Israel and Palestine are essentially graffiti states. The Israelis, West Bankers and Gazans love expressing their ideas on the wall.
I will put some pictures on my blog. Some of the graffiti have cultural references, some require knowledge of certain political context. By no means do I understand or claim to understand even a small part of what one needs to know to break through complicated ideologies and sophisticated designs of selected graffiti gods. Oh, and some graffiti, believe it or not, have no idea behind them at all.
Most pictures in sections 1-6 were taken by other people. Full credit for making these pictures freely available online should go to their original photographers. I took all pictures in sections 7-10.
Israeli Graffiti #1: Military Theme
As the military service has been a regular part of life for most Israelis, military-themed graffiti are popular. The constant threat of another war is inherent in Israel, hence the images of people wearing gas masks. It seems that poking fun at the police is also natural.
Israeli & Palestinian Graffiti #2: Peace and Love Theme
To the best of my knowledge, these graffiti preaching love, peace, tolerance and reconciliation come from both Israel and the West Bank.
Palestinian Graffiti #3: Banksy’s Art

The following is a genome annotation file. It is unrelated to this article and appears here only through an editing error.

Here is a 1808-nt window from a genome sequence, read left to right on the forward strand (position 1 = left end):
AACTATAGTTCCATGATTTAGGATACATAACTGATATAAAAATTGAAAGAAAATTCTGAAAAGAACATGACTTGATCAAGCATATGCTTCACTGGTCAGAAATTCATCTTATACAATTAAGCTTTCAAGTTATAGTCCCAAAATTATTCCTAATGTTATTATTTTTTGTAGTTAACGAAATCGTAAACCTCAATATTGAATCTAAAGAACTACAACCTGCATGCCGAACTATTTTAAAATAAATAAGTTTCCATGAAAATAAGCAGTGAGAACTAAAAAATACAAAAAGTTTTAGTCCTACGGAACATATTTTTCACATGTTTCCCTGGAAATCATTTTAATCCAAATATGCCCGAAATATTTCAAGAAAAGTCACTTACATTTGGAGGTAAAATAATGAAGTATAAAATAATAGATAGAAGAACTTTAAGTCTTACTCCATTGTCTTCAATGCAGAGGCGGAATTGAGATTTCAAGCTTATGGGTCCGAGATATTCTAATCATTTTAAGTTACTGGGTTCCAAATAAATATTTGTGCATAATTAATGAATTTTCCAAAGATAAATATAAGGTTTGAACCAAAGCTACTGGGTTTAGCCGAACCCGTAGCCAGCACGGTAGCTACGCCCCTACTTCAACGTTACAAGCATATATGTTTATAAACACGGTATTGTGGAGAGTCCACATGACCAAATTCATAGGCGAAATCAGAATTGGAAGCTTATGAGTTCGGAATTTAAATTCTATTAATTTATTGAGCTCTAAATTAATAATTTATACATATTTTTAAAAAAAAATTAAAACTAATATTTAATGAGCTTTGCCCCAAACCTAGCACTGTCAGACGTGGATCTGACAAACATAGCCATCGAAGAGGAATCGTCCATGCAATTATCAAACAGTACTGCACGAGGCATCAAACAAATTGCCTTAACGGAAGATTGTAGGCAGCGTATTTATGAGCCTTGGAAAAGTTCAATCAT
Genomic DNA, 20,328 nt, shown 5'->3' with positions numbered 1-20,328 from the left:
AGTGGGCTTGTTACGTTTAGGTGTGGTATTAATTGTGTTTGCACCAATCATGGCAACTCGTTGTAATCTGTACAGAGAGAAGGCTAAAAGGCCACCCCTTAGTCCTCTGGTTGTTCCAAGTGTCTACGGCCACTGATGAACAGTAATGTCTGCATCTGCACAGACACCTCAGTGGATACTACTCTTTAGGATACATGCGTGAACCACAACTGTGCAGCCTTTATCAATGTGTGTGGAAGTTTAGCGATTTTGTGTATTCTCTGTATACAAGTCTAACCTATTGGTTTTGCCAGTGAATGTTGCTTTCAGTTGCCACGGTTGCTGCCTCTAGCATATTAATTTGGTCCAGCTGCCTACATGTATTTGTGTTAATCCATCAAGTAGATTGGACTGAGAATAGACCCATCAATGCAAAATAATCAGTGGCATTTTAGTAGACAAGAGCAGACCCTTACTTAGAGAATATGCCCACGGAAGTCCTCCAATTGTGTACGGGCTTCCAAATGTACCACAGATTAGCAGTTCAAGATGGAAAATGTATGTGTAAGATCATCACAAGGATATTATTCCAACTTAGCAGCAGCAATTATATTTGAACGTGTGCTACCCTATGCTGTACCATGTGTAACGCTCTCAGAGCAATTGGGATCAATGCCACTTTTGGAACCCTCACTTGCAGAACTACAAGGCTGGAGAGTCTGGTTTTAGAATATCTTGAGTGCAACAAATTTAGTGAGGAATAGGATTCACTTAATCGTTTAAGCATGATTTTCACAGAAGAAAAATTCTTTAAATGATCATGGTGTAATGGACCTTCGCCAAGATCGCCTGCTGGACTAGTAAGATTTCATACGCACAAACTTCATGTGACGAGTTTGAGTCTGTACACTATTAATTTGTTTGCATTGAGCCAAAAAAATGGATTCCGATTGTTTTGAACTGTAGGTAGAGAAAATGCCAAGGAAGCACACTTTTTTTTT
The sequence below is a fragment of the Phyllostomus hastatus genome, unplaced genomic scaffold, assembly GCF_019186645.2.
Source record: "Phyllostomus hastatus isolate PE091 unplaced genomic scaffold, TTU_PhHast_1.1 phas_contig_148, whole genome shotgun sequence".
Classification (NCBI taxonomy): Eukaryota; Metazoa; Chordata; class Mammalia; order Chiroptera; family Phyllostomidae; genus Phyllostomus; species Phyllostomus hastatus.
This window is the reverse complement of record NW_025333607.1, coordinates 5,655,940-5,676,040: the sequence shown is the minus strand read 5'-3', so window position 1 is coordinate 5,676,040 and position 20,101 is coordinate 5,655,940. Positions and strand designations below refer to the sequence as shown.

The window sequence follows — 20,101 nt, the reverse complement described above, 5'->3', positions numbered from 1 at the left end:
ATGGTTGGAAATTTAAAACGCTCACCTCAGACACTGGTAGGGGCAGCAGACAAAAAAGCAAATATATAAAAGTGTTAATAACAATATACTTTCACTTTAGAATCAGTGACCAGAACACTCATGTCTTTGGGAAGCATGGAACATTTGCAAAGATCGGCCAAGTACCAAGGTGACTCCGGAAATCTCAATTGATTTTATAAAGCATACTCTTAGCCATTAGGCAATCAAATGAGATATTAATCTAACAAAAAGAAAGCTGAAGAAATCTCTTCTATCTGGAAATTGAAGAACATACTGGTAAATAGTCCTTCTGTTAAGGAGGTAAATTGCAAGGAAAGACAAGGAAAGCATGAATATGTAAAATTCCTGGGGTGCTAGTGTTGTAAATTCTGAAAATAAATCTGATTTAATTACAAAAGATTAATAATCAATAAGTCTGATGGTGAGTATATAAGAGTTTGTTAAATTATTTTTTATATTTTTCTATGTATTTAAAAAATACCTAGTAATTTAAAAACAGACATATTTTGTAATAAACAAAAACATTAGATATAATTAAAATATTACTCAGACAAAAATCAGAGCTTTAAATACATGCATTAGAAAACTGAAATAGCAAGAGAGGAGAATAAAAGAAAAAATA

Some sources report that the British graffiti artist Banksy made only 6 graffiti in the Occupied Territories. Here are at least 13 pieces of art from the West Bank (most of them, on the Separation Wall) that are often attributed to the master’s hand.
Palestinian Graffiti #4: The West Bank Barrier
These pictures appear on the West Bank Barrier, the controversial wall separating Israel and the Palestinian Territories. Palestinian liberation struggle and its heroes, Palestinian nationalism and the desire for peace are common themes all way along the Barrier.
Israeli & Palestinian Graffiti #5: Political
I recommend that you skip these graffiti if you are easily disturbed.
Israeli Graffiti #7: Tel Aviv
Those who lived in Tel Aviv, or happened to visit the Eastern Mediterranean’s finest, should remember some of these graffiti. Found all over the city, they are less famous than Banksy’s graffiti on the West Bank barrier or other ‘sophisticated’ pictures, yet they embody the very spirit of Tel Aviv: secular, optimistic and somewhat careless.
Israeli Graffiti #8: Arab Neighbourhoods
Here are a few selected pictures from my travels in Israel and the West Bank.
Israeli Graffiti #9: Lego Policemen
These amusing graffiti of the ‘Lego policemen’ appear in various places in Tel Aviv. I see those guys every time I head to the beach.
Palestinian Graffiti #10: Dheisheh Refugee Camp
According to the Palestinian Central Bureau of Statistics, the Dheisheh Refugee camp is the 6th biggest in the West Bank with about 13,000 inhabitants. The camp was created outside of Bethlehem in 1949 to accommodate 3,400 Palestinians from 45 villages west of Jerusalem and Hebron who fled during the 1948 War.
Like another refugee camp I once visited in Tyre, Lebanon, the Dheisheh camp is very neat and tidy. Yet its streets are narrow. Accommodation is compact and tight. Apparently, 15% of houses are not connected to the central sewage.
Graffiti is everywhere in the camp. Probably, it is the highest graffiti density that I have ever seen on my travels in the Middle East thus far.
All pictures in this post are mine. Therefore, I apologise for the quality.
Palestinian Graffiti #11: Banksy in Gaza